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White Man, Black Woman.

July 17, 2020

Jen Reid, Bristol Black lives matter protestor, has been immortalised by Marc Quinn in a statue "Surge of Power", that was put up clandestinely overnight on the plinth that was formerly the seat of the slave trader Colston. It is interesting that no action to remove his statue was taken for so many years, despite the thousands of signatories to a petition for its removal and the great weight of public opinion against him. Then, suddenly, when a rich white man is taken down and a young black woman takes his place, the action to remove her is so immediate and unhesitating.

In an interview art activist Deasy Bamford said
"It took them 35 years to do nothing and 24 hours to do something."

Of course, Bristol must decide in a democratic way  who or what they choose to honour in their city. Bristol Mayor, Marvin Rees has issued a statement about the need for a democratic process where the people of Bristol decide the future of the plinth.  He said that a commission was being set up to tell a “fuller history” of Bristol, all of which is entirely laudable. However, it is sad that when civic statues of women are so extremely rare; less than 3% in the UK, at the last count ( and in Bristol they have 14 men on plinths and just 1 woman; the ubiquitous Queen Victoria ) and when statues of black women are even more rare, this one was removed without even giving people a chance to consider it. It seems harsh, especially when black women are arguably the human beings most discriminated against on the planet.  There could have been a period of grace with an acknowledgement that her statue would be removed to allow democratic consultation.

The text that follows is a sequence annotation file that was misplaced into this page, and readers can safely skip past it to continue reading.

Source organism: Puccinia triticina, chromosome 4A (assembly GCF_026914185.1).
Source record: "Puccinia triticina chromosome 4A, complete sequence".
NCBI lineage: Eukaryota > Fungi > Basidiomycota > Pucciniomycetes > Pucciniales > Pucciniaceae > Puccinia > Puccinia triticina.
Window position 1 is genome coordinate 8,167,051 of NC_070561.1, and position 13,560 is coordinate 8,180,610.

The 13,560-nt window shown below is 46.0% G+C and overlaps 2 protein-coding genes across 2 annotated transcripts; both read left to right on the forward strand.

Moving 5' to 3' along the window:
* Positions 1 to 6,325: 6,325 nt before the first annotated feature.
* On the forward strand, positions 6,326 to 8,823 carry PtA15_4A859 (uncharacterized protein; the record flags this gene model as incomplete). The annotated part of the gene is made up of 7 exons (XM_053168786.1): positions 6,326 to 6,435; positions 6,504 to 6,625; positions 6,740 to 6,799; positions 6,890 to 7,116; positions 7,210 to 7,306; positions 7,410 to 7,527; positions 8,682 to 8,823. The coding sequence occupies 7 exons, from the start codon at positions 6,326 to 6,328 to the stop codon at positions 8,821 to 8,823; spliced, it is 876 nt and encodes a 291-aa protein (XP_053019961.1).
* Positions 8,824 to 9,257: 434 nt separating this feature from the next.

There are also questions about whether a white man is the appropriate person at act in this situation. In response to this Marc Quin recalls a quote from Desmond Tutu: “If you are neutral in situations of injustice, you have chosen the side of the oppressor.” The artist adds: “White people in positions of power need to speak up and support change in the way black people are treated, their positions in society. I have been listening and learning and one of the phrases that really struck me was, ‘White silence is violence.’ 

The statue will now be held at the museum for the artist to collect or donate to the collection. Let us hope the people of Bristol take the opportunity to make their views known.